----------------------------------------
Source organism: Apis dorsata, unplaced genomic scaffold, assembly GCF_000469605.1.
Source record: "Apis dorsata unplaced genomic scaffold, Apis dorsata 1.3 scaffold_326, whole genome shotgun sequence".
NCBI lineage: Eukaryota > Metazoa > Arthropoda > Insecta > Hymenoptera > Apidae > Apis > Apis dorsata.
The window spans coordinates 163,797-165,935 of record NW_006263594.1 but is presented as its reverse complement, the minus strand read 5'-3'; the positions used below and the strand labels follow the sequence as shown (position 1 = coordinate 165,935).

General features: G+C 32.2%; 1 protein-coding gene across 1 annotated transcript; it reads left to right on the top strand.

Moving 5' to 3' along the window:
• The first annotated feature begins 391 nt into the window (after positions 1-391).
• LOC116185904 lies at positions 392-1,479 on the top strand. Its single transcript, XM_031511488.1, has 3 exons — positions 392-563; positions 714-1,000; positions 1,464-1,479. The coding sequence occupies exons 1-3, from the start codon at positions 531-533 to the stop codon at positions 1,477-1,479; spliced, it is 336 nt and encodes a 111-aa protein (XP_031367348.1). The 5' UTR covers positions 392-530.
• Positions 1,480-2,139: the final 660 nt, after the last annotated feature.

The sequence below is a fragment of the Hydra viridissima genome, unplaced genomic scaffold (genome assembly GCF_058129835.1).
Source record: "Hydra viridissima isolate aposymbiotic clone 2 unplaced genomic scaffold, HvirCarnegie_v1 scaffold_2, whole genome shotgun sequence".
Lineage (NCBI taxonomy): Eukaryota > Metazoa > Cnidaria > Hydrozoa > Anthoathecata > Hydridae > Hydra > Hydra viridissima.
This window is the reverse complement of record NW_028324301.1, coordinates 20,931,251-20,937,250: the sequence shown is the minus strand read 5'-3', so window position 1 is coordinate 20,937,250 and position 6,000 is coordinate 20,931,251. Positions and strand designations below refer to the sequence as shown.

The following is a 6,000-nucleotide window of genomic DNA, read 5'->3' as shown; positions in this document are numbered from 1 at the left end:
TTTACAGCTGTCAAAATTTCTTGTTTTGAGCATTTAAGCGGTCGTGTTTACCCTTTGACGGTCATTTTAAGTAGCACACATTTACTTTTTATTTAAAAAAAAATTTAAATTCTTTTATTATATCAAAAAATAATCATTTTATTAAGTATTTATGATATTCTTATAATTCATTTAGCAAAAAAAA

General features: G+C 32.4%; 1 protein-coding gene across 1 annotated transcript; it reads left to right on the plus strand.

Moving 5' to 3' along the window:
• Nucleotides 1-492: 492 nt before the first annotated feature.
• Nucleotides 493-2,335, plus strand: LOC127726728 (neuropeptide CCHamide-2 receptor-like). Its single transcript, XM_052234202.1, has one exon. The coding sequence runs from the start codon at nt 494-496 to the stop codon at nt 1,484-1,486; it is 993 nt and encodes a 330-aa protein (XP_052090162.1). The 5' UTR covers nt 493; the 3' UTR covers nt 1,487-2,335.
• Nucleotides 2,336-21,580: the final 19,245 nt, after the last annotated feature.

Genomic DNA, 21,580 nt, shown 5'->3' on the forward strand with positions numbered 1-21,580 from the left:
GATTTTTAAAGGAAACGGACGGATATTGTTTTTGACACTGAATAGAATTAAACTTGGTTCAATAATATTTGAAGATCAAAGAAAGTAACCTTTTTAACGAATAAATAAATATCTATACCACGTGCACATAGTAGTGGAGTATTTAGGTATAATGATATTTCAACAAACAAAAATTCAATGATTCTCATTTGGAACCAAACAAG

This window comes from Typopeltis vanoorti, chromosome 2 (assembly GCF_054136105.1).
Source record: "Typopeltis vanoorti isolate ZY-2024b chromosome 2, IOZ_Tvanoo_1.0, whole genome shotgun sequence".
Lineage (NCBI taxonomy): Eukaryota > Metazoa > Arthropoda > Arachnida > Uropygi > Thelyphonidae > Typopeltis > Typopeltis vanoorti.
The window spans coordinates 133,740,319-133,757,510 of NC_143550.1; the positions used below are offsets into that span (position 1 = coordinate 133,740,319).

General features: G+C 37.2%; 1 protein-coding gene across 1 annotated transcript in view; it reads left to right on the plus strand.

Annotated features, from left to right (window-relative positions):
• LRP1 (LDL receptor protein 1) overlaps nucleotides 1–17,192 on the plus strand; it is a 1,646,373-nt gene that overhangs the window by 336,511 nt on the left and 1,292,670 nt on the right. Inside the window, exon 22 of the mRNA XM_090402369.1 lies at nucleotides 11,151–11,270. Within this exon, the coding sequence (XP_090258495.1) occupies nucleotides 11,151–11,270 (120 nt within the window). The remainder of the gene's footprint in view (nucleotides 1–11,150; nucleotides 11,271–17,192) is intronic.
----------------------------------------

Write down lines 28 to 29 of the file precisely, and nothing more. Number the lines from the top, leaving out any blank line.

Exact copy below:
Annotated features, from left to right (window-relative positions):
• LRP1 (LDL receptor protein 1) overlaps nucleotides 1–17,192 on the plus strand; it is a 1,646,373-nt gene that overhangs the window by 336,511 nt on the left and 1,292,670 nt on the right. Inside the window, exon 22 of the mRNA XM_090402369.1 lies at nucleotides 11,151–11,270. Within this exon, the coding sequence (XP_090258495.1) occupies nucleotides 11,151–11,270 (120 nt within the window). The remainder of the gene's footprint in view (nucleotides 1–11,150; nucleotides 11,271–17,192) is intronic.